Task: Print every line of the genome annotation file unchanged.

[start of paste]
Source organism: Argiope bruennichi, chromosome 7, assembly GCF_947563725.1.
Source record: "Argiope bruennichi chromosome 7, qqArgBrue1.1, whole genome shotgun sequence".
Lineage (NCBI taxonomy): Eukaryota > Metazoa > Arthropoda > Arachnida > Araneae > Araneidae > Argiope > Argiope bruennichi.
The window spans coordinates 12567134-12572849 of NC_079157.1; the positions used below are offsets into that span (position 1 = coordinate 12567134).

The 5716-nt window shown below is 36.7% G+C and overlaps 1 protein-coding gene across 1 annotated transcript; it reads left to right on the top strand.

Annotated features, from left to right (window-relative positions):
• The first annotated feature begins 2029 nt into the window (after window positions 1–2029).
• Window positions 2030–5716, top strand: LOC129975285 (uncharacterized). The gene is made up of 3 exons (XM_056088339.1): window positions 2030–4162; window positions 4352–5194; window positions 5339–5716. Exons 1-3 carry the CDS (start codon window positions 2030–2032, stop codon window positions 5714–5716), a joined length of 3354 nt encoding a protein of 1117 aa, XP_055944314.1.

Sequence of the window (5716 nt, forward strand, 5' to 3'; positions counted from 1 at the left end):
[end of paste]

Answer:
Source organism: Argiope bruennichi, chromosome 7, assembly GCF_947563725.1.
Source record: "Argiope bruennichi chromosome 7, qqArgBrue1.1, whole genome shotgun sequence".
Lineage (NCBI taxonomy): Eukaryota > Metazoa > Arthropoda > Arachnida > Araneae > Araneidae > Argiope > Argiope bruennichi.
The window spans coordinates 12567134-12572849 of NC_079157.1; the positions used below are offsets into that span (position 1 = coordinate 12567134).

The 5716-nt window shown below is 36.7% G+C and overlaps 1 protein-coding gene across 1 annotated transcript; it reads left to right on the top strand.

Annotated features, from left to right (window-relative positions):
• The first annotated feature begins 2029 nt into the window (after window positions 1–2029).
• Window positions 2030–5716, top strand: LOC129975285 (uncharacterized). The gene is made up of 3 exons (XM_056088339.1): window positions 2030–4162; window positions 4352–5194; window positions 5339–5716. Exons 1-3 carry the CDS (start codon window positions 2030–2032, stop codon window positions 5714–5716), a joined length of 3354 nt encoding a protein of 1117 aa, XP_055944314.1.

Sequence of the window (5716 nt, forward strand, 5' to 3'; positions counted from 1 at the left end):